The meteorologist leading NOAA’s 2022 hurricane field program describes flying through eyewalls and the technology in these airborne labs for tracking rapid intensification in real time.
As the dead whales decompose, an astonishing and rare chain of events is likely to flow through the marine ecosystem – ultimately leading to an explosion of activity and new life.
Hurricanes don’t usually maintain high wind speeds as they make their way toward Atlantic Canada. But ocean warming may be linked to the increasing intensity of storms like Fiona.
The declining salmon and whale numbers raise a critical question: Is the southern resident killer whale population solely reliant on the abundance of salmon? And, if so, since when?
Sharks are much more severely threatened by humans than vice versa. A marine biologist explains how people can help protect sharks and why some strategies are more effective than others.
Seashells don’t make the noise of the ocean. Here’s what’s really going on.
Plankton, some of the smallest organisms on Earth, are leading big changes in the ocean.
While official data is yet to be released, this year’s Mediterranean marine heatwave will likely have devastating ecological consequences.
The Soviet Union was a latecomer to industrial whaling, but it slaughtered whales by the thousands once it started and radically under-reported its take to international monitors.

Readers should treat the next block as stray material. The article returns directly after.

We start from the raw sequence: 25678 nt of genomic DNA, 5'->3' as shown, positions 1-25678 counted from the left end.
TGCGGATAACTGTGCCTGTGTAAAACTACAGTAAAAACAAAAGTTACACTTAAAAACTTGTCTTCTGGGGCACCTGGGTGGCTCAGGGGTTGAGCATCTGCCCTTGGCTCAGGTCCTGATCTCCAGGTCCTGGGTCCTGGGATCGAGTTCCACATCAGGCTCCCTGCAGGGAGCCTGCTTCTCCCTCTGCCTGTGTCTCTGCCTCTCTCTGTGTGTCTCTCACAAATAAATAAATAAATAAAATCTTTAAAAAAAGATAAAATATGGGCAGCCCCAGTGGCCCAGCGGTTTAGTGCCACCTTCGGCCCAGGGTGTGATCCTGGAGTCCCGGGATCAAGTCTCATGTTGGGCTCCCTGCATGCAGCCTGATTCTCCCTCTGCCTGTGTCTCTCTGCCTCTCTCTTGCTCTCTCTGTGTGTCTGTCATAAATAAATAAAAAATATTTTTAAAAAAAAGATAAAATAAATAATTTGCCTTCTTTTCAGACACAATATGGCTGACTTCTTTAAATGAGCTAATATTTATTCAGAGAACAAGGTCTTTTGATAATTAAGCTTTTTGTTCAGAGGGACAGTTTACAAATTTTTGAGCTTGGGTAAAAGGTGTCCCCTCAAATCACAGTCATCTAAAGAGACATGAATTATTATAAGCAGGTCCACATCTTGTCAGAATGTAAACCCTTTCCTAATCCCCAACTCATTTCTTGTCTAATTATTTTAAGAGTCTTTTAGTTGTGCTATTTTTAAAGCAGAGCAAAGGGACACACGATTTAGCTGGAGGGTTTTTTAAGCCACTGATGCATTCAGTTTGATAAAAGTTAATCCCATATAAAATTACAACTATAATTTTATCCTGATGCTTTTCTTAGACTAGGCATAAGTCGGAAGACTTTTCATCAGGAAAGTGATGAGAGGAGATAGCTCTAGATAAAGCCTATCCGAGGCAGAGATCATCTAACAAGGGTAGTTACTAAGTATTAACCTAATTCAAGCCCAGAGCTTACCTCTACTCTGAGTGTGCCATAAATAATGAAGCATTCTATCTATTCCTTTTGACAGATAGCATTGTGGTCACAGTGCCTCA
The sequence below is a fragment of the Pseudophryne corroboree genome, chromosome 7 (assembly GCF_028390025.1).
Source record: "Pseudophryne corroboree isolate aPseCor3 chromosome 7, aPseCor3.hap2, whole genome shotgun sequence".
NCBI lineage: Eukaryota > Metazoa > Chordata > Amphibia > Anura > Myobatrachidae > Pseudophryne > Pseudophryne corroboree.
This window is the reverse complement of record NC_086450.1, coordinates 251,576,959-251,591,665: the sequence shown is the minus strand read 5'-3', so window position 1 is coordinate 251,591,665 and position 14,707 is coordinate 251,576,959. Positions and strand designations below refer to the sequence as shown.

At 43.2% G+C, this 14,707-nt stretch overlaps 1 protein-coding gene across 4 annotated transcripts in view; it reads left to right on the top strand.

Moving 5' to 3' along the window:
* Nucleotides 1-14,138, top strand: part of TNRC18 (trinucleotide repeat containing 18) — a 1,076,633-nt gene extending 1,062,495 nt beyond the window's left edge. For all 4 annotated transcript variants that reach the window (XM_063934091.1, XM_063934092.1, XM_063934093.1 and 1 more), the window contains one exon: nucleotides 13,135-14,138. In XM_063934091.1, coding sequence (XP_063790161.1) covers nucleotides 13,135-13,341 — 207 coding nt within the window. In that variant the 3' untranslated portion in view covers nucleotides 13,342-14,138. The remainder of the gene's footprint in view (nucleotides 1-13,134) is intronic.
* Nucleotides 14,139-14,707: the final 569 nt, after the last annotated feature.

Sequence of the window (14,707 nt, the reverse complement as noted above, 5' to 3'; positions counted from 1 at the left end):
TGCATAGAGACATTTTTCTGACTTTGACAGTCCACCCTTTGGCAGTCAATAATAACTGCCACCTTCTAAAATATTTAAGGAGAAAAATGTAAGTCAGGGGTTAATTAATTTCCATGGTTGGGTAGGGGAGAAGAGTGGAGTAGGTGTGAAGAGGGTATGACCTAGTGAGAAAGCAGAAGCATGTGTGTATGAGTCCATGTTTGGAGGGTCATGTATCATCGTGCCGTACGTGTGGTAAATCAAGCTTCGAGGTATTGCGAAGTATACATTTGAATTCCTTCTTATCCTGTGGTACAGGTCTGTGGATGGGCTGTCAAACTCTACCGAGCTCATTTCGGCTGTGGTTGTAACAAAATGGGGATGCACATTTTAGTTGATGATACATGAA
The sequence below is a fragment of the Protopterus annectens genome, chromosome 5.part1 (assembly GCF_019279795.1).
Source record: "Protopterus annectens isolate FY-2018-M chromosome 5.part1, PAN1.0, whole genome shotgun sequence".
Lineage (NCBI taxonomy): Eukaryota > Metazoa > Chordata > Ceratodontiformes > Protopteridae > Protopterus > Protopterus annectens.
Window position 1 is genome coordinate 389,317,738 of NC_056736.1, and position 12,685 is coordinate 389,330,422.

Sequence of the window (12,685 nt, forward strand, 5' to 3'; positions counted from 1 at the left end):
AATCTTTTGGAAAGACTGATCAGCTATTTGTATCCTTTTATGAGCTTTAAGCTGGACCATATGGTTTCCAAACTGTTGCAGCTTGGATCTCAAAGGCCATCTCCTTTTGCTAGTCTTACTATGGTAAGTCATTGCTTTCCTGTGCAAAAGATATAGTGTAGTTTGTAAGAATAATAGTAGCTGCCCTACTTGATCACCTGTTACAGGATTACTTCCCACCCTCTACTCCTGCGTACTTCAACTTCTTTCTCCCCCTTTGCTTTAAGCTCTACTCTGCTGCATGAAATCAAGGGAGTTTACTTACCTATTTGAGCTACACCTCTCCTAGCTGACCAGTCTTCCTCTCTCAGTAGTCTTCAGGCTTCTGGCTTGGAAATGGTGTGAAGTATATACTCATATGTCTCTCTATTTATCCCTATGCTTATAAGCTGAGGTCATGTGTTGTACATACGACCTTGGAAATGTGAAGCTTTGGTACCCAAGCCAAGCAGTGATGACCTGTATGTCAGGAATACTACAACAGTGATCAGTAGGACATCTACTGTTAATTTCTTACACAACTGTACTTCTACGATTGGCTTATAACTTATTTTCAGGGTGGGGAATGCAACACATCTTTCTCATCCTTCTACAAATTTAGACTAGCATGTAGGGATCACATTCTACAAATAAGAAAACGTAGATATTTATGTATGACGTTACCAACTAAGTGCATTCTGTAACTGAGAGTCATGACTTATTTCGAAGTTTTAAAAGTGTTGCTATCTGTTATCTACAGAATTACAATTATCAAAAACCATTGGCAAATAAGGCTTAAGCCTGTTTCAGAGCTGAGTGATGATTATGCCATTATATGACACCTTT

Ocean equity will be the key for achieving blue economies in Canada and the world
Megalodon, the world’s largest known shark species, swam the oceans long before humans existed. Its teeth are all that’s left, and they tell a story of an apex predator that vanished.
A terrifying sight in ancient waters, the megalodon shark was once the most feared creature in the sea.
Estuaries shelter and offer respite to countless species of birds, fish and mammals.
Protecting green turtles is difficult because they perform some of the longest migrations known in the animal kingdom.
The ocean is often considered a silent universe. But many recent studies highlight the importance of the soundscape for many marine species, both large and small.
As nations pledge to preserve swaths of ocean within their territorial waters, a marine scientist explains why some marine protected areas shelter ocean life more effectively than others.
Much of the world’s seagrass is highly threatened through human actions such as coastal degradation, as well as impacts of climate change.
The work of the authors reveals a world that is outward-looking, full of movement, border-crossing and south-south interconnection.
Creating opportunities to meaningfully engage women in governance and decision-making is necessary to achieve gender equality in small-scale fisheries.
A single seagrass plant in Shark Bay is around 4,500 years old, covers 200 square kilometres of seabed, and thrives in harsh conditions.